After one year what’s next? Anything?

Today is a significant day, although not to anyone except me. It was one year ago today that this blog was created, but that in itself isn’t particularly noteworthy.


Yesterday a friend asked me why anyone would want to put information about oneself out into the anonymous public eye, and why anyone else would want to read trivia written by an unknown. She’s never read a blog and has no desire to. I found it difficult to justify to her why I do. Each reason I offered was met with a disparaging response. 


So now I look back over this year of blogging with uncertainty and wonder if it has been wasted time and effort.


Many new cyber-friends and fellow writers have come my way by means of this blog—people I would never have known except for the internet. Via its vast network I’ve discovered authors, agents and editors all offering me glimpses of their personal and professional lives and sharing their expertise. I am richer and wiser for those encounters.


But I don’t require a blog of my own to search out such people, so does it really have any value? Honesty makes me acknowledge that it probably isn’t meaningful to many others, but when I reflect on who I was one year ago and how I felt about promoting myself then, I know I owe a lot to this small page on the World Wide Web. CarolBecause of it I have tiptoed into the open, pulling aside the curtain that separated the artificial layers of my persona from the authentic me. For an introverted writer that’s a gigantic achievement. It’s reason enough to keep me blogging into a second year. I may not have a published novel to promote here yet, but am I wasting my time and effort? I don’t think so! I’m here to stay.

8 thoughts on “After one year what’s next? Anything?

  1. joylene says:

    I’m one of those lucky ones for having met you, Carol. I was immediately drawn to your voice. Maybe we’re not supposed to know the impact our words have. Perhaps somewhere out in space another species is reading our blogs. Maybe they’re discovering that although earth people seem barbaric and cruel, there are some who are anything but.

  2. Carol Garvin says:

    What a nice thing to say… thank you! I hope we get to meet in person sometime. Then we’d find out if what we “see” of each other online is anywhere close to accurate. 😉

    I don’t know about other species, but I agree that we can’t know who may be reading our blogs or what benefit is being gleaned from them. We just write and “put it out there”, hoping the effort is worth it.

  3. Dave Ebright says:

    I often question the purpose of blogging – but I have met some really nice folks – like you & Joylene to name just a couple. I was advised to start a blog so I could promote my book, but blogging for promotion only works if you also shamelessly plug your own work on someone else’s blog. I’m not into that & constantly writing about the same thing would be a real bore. I am thinking about changing to a theme, but that will have to wait for now. Author Becky Ramsey has a great theme – ‘Wonders Never Cease’ (& an awesome book – French By Heart – a shameless plug for her from me – sorry).

    In any case – I’m not worried that anyone will glean anything useful from my blog, but I’ll keep it going for awhile longer.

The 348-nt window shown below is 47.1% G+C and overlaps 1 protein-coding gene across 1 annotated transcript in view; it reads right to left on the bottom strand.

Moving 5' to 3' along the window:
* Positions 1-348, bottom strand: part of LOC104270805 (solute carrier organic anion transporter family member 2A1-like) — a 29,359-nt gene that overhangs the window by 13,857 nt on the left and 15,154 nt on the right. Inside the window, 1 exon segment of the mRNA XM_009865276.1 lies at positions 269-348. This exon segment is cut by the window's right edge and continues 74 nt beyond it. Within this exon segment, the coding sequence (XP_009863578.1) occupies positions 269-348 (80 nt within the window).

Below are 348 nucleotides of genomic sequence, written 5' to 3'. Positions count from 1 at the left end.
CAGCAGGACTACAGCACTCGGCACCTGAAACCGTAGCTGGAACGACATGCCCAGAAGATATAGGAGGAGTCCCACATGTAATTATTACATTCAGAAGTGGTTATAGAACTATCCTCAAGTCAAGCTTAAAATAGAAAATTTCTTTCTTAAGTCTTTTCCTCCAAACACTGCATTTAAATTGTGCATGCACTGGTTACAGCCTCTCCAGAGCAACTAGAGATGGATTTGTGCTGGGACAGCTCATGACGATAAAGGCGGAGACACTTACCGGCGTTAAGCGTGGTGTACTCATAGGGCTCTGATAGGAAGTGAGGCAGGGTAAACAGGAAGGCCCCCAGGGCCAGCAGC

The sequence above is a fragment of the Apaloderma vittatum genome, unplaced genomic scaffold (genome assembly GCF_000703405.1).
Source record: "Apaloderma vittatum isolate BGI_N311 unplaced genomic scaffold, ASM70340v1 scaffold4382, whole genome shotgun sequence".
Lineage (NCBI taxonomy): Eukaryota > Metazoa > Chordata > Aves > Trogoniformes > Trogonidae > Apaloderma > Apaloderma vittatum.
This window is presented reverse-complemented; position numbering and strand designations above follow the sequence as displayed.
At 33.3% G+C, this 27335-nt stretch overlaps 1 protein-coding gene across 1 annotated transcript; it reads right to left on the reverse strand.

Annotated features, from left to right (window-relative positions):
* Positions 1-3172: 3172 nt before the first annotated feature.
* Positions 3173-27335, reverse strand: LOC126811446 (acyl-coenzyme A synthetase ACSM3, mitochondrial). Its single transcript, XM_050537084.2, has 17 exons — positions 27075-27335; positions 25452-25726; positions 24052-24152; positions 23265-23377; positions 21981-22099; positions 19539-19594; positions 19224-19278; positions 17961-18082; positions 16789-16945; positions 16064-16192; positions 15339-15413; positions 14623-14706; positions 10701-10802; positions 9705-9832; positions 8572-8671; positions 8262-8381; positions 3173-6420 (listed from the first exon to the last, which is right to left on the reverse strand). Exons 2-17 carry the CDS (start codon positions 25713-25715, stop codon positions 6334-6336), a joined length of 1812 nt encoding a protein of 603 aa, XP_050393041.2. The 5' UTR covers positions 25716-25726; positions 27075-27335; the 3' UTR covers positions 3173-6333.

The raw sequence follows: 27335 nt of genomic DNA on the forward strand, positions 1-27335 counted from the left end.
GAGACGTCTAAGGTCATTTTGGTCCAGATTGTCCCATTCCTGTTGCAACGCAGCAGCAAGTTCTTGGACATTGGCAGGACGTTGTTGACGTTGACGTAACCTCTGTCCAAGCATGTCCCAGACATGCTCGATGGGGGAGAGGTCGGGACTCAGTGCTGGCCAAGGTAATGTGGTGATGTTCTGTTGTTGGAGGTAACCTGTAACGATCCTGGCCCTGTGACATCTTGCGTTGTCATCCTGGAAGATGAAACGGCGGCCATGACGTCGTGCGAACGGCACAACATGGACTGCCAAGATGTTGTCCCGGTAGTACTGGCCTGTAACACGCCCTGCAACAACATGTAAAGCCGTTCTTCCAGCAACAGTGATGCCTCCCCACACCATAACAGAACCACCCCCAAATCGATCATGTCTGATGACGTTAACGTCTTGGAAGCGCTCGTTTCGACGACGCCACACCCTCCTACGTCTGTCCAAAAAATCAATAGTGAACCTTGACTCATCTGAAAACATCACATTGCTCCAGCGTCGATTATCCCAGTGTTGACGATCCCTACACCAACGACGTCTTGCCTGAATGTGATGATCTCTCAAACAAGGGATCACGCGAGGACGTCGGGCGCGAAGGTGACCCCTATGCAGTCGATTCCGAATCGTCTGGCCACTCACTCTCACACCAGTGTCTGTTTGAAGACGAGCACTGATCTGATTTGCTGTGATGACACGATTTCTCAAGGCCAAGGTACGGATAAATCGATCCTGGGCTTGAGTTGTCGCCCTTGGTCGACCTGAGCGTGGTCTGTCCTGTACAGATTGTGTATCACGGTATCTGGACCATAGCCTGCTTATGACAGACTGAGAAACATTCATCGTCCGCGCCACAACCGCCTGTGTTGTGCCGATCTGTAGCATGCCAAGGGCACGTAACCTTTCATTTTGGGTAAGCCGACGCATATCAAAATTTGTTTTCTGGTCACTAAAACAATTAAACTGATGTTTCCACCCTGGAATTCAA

I’m glad we’ve crossed paths.

  4. Carol Garvin says:

    Being an introvert means I find self-promotion is one of the less popular aspects of writing. But even non-aggressive blogging helps gets the word out. Just finding and staying in touch with fellow writers online offers the potential for some shared marketing. (For instance, your comment sent me off to check Becky’s site.) A theme could provide incentive for fresh material. So far I seem to have just wandered between a half dozen areas of my interests. I imagine some appeal to certain readers, others to different ones, but I periodically end up coming back to writing-related opinions and judging from the blog stats those are the most popular. I enjoy my connection with the people, including you, so I hope you’ll keep blogging. 🙂

  5. Tricia says:

    I can’t even remember where I got some of my blog friends or how I came upon their site, but it’s what keeps us coming back that’s the big connection.

  6. That’s true, Tricia, and for me, that’s a combination of things. In the beginning it’s the person’s writing voice and my interest in their subject(s). Added to that is the frequency of their postings. If I visit several times and there’s nothing new I can drift away unless I’ve already developed a relationship with the blogger. That reminds *me* to keep writing regularly, too. (At least in theory that’s my intent. In reality it doesn’t always work out.)

  7. vade55 says:

    Carol, I don’t think you’re wasting your time. I enjoy reading your blog, and appreciate your visits to mine.

    Sometimes social interaction with others who like similar things can boost my spirits no matter how glum life might feel. I’m not a part of the social networking sites like Facebook or Twitter, and am not interested in them at this point in my life. Visiting blogs is fun for me, and often educational, too. For example, I got a math lesson from you today with your comparison of degrees C and F. 😉


  8. Carol Garvin says:

    Carol — I don’t know about that “educational” aspect but thanks for your comment. 🙂 And I agree that the interaction can be a good boost for lagging spirits.

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